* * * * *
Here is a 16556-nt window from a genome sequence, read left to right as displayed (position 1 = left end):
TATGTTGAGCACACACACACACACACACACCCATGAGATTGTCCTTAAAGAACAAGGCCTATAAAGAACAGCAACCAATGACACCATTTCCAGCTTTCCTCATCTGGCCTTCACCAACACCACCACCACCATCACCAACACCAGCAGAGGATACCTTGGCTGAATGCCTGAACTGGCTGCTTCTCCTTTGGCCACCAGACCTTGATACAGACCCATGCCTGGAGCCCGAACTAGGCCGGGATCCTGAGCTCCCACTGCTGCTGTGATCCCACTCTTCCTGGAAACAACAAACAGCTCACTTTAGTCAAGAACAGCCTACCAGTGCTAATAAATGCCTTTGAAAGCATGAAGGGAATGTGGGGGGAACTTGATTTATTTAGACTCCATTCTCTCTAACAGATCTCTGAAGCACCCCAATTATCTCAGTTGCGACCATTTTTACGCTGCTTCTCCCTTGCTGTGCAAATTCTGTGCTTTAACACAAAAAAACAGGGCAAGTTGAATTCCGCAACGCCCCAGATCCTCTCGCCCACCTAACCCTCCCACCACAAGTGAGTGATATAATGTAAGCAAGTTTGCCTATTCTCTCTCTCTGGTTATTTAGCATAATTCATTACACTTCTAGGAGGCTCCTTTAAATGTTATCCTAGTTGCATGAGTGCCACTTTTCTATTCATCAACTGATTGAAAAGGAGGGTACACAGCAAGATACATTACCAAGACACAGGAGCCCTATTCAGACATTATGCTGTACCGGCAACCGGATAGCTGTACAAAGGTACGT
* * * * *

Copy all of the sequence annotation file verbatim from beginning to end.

Here is a 16556-nt window from a genome sequence, read left to right as displayed (position 1 = left end):
TATGTTGAGCACACACACACACACACACACCCATGAGATTGTCCTTAAAGAACAAGGCCTATAAAGAACAGCAACCAATGACACCATTTCCAGCTTTCCTCATCTGGCCTTCACCAACACCACCACCACCATCACCAACACCAGCAGAGGATACCTTGGCTGAATGCCTGAACTGGCTGCTTCTCCTTTGGCCACCAGACCTTGATACAGACCCATGCCTGGAGCCCGAACTAGGCCGGGATCCTGAGCTCCCACTGCTGCTGTGATCCCACTCTTCCTGGAAACAACAAACAGCTCACTTTAGTCAAGAACAGCCTACCAGTGCTAATAAATGCCTTTGAAAGCATGAAGGGAATGTGGGGGGAACTTGATTTATTTAGACTCCATTCTCTCTAACAGATCTCTGAAGCACCCCAATTATCTCAGTTGCGACCATTTTTACGCTGCTTCTCCCTTGCTGTGCAAATTCTGTGCTTTAACACAAAAAAACAGGGCAAGTTGAATTCCGCAACGCCCCAGATCCTCTCGCCCACCTAACCCTCCCACCACAAGTGAGTGATATAATGTAAGCAAGTTTGCCTATTCTCTCTCTCTGGTTATTTAGCATAATTCATTACACTTCTAGGAGGCTCCTTTAAATGTTATCCTAGTTGCATGAGTGCCACTTTTCTATTCATCAACTGATTGAAAAGGAGGGTACACAGCAAGATACATTACCAAGACACAGGAGCCCTATTCAGACATTATGCTGTACCGGCAACCGGATAGCTGTACAAAGGTACGT